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Gigabyte A75-D3H 'AMD Llano' board hands-on

by Tarinder Sandhu on 30 May 2011, 04:38

Tags: Gigabyte (TPE:2376), AMD (NYSE:AMD)

Quick Link: HEXUS.net/qa54t

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AMD is banking on the upcoming Llano APU to provide significant revenue in 2011. Launching first as a laptop-orientated chip in coming weeks, Llano, which combines the CPU and GPU on to one chunk of silicon, will be migrated on to the desktop a little while later.

Our best guess is that desktop-based Llano is to make an appearance sometime in July 2011. The chip'll amalgamate up to four Phenom II-derived CPU cores and a low-end Radeon HD 5000-series GPU, if reports are to be believed. The natural competitor to Llano is Intel's second-generation Core chips, formerly known by the code-name Sandy Bridge.

The introduction of Llano means that AMD's mid-range chips, just like Intel's, will move away from being merely CPU-only silicon in most markets. The bringing together of CPU and GPU is a radical enough shift for Llano to require a new breed of motherboard.

Gigabyte provided HEXUS with a desktop Llano board for preview purposes. The dead board shan't yield any performance numbers - they're under NDA anyhow - but gives us an opportunity to see how a tier-one manufacturer is designing around the new APU.

Board

The GA-A75-D3H is a slimline ATX board that doesn't feel at all cluttered, thanks mainly to Llano requiring a solitary supporting chip. Breaking away from the AMx tradition, the board uses what is called the FM1 form factor. The bad news is that it's not compatible with current chips, so users with Phenom or Athlon processors will need to reinvest if going down AMD's APU route.

There's considerable room around the socket to mount beefy coolers on the two retention brackets that run parallel to the FM1 socket, and the DIMM slots tell us that Llano supports dual-channel DDR3, presumably at 1,600MHz speeds.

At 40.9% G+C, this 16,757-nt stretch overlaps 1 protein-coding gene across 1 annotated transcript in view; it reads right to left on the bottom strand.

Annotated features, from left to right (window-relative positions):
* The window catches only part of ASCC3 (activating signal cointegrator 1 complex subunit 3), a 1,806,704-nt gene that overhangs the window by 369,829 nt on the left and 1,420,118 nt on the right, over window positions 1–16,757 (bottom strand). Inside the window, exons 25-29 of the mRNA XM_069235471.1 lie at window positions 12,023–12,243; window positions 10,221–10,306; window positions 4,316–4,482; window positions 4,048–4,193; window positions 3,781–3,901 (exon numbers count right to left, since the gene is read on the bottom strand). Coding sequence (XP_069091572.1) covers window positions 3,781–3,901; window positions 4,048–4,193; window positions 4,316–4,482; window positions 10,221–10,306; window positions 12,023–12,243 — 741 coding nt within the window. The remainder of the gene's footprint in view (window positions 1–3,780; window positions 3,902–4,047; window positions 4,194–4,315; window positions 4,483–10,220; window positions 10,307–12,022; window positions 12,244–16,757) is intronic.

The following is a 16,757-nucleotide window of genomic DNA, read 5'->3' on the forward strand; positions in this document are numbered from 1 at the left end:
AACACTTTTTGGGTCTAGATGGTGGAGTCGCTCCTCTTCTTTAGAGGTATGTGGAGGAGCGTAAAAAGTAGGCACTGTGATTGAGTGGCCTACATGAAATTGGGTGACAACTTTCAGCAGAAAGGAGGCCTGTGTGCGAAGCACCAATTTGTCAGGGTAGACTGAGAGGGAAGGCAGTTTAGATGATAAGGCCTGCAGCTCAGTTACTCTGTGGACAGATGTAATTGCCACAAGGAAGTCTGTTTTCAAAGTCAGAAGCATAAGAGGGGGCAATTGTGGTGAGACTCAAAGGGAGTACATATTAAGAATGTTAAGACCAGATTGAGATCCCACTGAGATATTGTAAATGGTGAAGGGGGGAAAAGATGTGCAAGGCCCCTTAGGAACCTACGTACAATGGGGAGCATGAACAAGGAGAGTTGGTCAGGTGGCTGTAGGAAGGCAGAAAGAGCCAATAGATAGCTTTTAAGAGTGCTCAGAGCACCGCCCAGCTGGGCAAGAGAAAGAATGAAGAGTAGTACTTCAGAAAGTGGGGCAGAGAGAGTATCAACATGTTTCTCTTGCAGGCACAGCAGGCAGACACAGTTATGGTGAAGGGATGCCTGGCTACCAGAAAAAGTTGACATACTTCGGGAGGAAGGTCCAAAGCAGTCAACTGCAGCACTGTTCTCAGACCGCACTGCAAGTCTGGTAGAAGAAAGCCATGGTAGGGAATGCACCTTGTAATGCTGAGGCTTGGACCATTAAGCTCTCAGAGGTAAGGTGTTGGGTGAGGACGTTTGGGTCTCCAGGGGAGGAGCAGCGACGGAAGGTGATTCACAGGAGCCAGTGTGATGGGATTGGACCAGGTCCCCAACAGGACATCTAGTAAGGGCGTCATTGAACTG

Board

The single AMD-provided chip is known as Hudson D3, hidden under Gigabyte heatsink. Like the FM1 socket, Hudson is brand-new introduction. It's reckoned to support six SATA 6Gb/s storage ports - of which Gigabyte has five on the PCB itself - four native USB 3.0 ports, and, together with Llano, an eclectic range of digital displays.

Board

A peek at the expansion slots indicates Llano continues with venerable PCIc - Gigabyte's board has three such slots - and has two PCIe x16 slots and a couple of x1 for add-in cards. The way the chip apportions lanes for graphics hasn't been disclosed yet, but an educated guess would suggest that a total of 16 lanes are reserved for graphics, bifurcated to x8 in two-card mode. The nature of the layout also tells us that Llano is a decidedly mid-range offering; the enthusiast-class chip will be the Bulldozer-based Zambezi, scheduled to launch shortly after this APU.

Board

Llano's inherent qualities lend themselves to a board geared for HTPC usage as much as general computing. Gigabyte's A75-D3H goes for the visual output trio of VGA, DVI and HDMI that are powered from the graphics portion of the APU. We'd expect the chip to provide the latest version of AMD's UVD video-acceleration technology.

Four USB 3.0 ports are all run off the Hudson D3, while Gigabyte also brings in eSATA into the mix. Looking to woo users who want a general-purpose PC with a particular bias towards multimedia usage, the A75-UD3H will make sense if AMD manages to price retail Llano APUs at decent levels.

We're intrigued to find out how AMD's APU will compare against Intel's established Core i3 and Core i5 Sandy Bridge chips, and should it prove to be good, motherboard maufacturers will be lining up to provide Llano-supporting boards.

Tempted by how Llano and its supporting boards are shaping up? Reckon that Intel's Sandy Bridge is a better bet? Let us know your thoughts in the HEXUS.community.



HEXUS Forums :: 6 Comments

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Even if AMD's Llano proves to be better technology or differentiated technology, it is doubtful that OEMs will dare to line up to use it and risk Intel's monopolistic wrath.